Every year, the bricks of promise build a house for the new you, and then you slowly ebb away and manifest yourself in that crummy old tent that has been your shelter for all these curry-coloured seasons.
Familiarity smells like warm crepes filled with jaggeried coconuts, soft, tender, the same madness prepared in nostalgia sauce, served hot, lest you forget that you are you, and the bricks of resolve are just marshmellows of the past.
Would you like some coffee with your lightly-charred goals?
We thought we lost everything in the fire. Embers flicking amidst an ocean of ash looked like tiny, glowing fishing boats – contained stories that were told of warmth. The other pages told grim tales, of despair and grieving, of souls that ebbed away in ether.
Months have passed since that tsunami had hit our shores. People have started going out in the sea, in search of newer tides. New patches of grass have grown on the deserted, dilapidated courtyards. Nature has started to reemerge.
The demon king hasn’t died. Deep down in his tartarus, he is concocting newer plans to take over the world, mixing old potions with new poisons. “People are quick to forget”, his ancient text reads, as he smirks and throws another piece of arcane magic into the mix.
Our heroes have fallen, only to be replaced by new, inexperienced faces. The road to our eventual redemption has gotten somewhat better – but evolved challenges now await. Let us honour our fallen peers by wielding their experience as our shields.
Let us move forward towards a future that is not dictated by gods of privilege but avatars of humanity.
People—and I’m no exception—seem capable of forgetting almost anything, much as if our island were unable to float in anything but an expanse of totally empty sea.
A dry, pale grey afternoon has eaten our city. Cold, nippy breeze blows at times from the north, bringing the smog and clutter and burden of the people and their memories to us. We could put these natural anomalies at trial for their indecencies, but we are too occupied by our forgetfulness. For many of us, this is a blessing, a minor inconvenience. Gathering our food is priority – be it the intelligentia or the unintelligible.
Yoko Ogawa strings the losing memories of an island and their inhabitants into her 1994 novel, ‘The Memory Police’. The world is a dystopian one, put into order by a cavalry of titular strongmen.
Every once in a while, something vanishes. From birds to flowers, from ferries to novels – no mundane, mortal thing is left unscathed. The memory police enforces the disappearances, Ogawa’s central character in the story, a novelist, says, and so do people who refuse to follow suit. It remains unclear why the disappearances occur – and their randomness makes the motives even blurrier, like lost memories. That is hardly unsettling, however. What gets you is the nonchalant acceptance of every disappearance by the islanders. The proverbial tsunami arrives as a last-ditch tug to their consciousness, but they are already too far gone, drowned too deep in the black sludge that the novelist (we never get to learn her name) often compares her reservoir of memories to.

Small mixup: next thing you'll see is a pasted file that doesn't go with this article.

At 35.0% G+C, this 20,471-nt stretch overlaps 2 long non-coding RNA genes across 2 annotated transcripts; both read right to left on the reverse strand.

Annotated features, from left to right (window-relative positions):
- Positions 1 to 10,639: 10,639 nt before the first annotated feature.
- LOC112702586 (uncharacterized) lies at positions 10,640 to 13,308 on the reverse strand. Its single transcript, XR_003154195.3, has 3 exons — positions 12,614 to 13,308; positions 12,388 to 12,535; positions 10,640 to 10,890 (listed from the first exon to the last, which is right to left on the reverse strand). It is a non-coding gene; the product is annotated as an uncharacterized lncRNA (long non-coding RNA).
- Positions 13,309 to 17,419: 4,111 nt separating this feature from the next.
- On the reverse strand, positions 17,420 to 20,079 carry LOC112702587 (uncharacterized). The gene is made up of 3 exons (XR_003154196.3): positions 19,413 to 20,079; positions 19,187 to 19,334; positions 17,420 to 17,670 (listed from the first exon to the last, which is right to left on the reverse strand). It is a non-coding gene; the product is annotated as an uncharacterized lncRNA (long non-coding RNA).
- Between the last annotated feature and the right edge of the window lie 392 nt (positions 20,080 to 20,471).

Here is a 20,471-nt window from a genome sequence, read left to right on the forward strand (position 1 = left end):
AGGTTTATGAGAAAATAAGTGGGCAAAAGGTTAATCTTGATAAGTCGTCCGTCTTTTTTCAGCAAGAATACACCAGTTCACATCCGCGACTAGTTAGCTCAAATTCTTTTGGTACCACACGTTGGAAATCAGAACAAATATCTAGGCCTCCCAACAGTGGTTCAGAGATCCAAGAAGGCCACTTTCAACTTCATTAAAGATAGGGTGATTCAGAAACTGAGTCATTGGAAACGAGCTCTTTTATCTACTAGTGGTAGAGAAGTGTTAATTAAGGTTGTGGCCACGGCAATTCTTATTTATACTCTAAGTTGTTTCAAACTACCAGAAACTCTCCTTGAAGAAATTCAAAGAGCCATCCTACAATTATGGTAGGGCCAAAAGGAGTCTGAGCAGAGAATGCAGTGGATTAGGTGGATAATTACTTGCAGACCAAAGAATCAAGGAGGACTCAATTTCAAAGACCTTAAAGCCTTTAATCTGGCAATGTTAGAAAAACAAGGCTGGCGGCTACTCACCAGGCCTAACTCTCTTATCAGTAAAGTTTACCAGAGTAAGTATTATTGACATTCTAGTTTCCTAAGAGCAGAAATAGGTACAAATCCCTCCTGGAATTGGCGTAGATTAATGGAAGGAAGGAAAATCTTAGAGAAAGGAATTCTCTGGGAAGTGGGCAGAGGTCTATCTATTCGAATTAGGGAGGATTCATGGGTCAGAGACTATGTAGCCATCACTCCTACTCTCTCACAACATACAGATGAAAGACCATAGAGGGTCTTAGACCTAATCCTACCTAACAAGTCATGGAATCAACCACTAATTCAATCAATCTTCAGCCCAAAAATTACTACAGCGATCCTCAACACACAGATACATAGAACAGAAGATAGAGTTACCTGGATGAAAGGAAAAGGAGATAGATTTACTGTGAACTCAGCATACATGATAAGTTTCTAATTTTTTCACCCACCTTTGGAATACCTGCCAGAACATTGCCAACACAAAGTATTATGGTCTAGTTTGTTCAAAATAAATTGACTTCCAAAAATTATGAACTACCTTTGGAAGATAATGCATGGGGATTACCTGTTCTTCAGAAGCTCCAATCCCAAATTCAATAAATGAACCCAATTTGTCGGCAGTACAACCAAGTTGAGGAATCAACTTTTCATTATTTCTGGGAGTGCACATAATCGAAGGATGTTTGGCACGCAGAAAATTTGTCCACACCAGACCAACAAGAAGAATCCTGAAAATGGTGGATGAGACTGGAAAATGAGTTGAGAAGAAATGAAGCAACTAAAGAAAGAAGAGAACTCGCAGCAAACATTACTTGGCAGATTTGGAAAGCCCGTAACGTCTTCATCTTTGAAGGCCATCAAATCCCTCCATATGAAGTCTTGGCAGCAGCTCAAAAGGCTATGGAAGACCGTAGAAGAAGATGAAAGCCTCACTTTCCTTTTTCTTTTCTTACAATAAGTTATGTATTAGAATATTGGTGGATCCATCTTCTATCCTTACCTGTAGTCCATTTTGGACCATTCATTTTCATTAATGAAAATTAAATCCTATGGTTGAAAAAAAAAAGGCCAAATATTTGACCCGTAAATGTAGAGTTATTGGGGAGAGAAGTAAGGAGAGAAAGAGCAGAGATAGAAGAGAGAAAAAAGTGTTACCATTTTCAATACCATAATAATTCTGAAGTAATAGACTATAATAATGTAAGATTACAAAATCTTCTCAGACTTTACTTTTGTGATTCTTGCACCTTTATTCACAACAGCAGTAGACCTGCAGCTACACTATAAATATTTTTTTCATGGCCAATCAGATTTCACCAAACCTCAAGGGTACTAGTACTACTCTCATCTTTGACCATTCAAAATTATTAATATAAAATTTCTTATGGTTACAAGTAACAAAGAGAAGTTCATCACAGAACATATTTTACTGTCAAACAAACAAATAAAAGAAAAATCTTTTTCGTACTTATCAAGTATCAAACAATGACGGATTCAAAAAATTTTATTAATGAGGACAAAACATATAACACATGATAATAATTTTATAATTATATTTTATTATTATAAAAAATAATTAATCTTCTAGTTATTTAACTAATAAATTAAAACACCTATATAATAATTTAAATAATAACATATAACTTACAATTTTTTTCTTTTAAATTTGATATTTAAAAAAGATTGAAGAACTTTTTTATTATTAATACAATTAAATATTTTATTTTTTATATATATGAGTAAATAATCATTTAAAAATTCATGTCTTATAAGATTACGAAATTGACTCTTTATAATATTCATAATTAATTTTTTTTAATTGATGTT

“Joely, what if you stayed this time?” Clementine asks a distraught Joel, in Eternal Sunshine of the Spotless Mind. Things around them are crumbling and disappearing. The sea waves are lashing and retreating. Whatever remains of a house slowly starts to fade.
“I can’t,” Joel cries, “I walked out already,” and the screen blurs into a shot of both of them nearby. Clementine whispers: “Meet me in Montauk.”
In ‘The Memory Police’, there’s no Montauk. Or the entire island is one big Montauk, where dreams and memories crumble every day, churned into a slurry of illegible voices that are then retrofitted into similar shaped holes in every inhabitant’s hearts.
An old boatman and R, who edits the novels that the central character writes, are the only two voices of reason, like two dots of light in a grey sea. Both try to influence the story in their own way, and they come up short in their own ways, succumbing to their frailties. R is incessantly, almost demonically hopeful, yet he’s no Joel of Eternal Sunshine, who had bouts of rage, despair and denseness in him – qualities that made him a standout against Clementine’s boisterousness (have you seen her hair?). Does R hide his pain and his helplessness behind these fortified senses of hope? We never come to know.
The parallel story, one that the novelist is unable to finish, narrates ‘The Memory Police’ in a much more dark, menacing way. The protagonist, a girl, who is fond of typing, gets lured and trapped into the church clockroom by a mysterious typing teacher. Like the original story, she does not protest her disappearance and eventual detachment from the outside world, and reduces herself to a voiceless being, unable to respond to any known sensory or auditory stimulus. The novelist’s fate is strewn in similar lines, as she also accepts her disappearance. Her soul darkens from the greyish shades of the sea, to a terrible kelpish green and then to void. Like deleted memories, everything that made her entity fades into ether.
What is ‘The Memory Police’? It is a diary of frustration – the one you may get when in the middle of a power outage, your friend decides to continuously flick the torch on and off, knowing that the battery will run out soon. It is a picture of our present, drawn with colours from the past that we do not remember – to be sold in our future, maybe as an NFT and not an actual being? Harrowingly beautiful, heart-sinking memoir of our afternoons that we purged in fire, like Ogawa’s novelist burns her books.
Seared by a mirage of perfection, our evenings are a mix of Instagram stories and novels of lost innocence. We are creatures of noisy isolation, finding solace in detachment amidst a crowd; Never stop, never pause, never Learn.
Throwing away old masks and donning new ones has become passe. Now the plastic has molded into our skin, burn scars hidden beneath another layer of dead skin. Roses are still red, violets still blue – our skies have become purple and maybe so have you.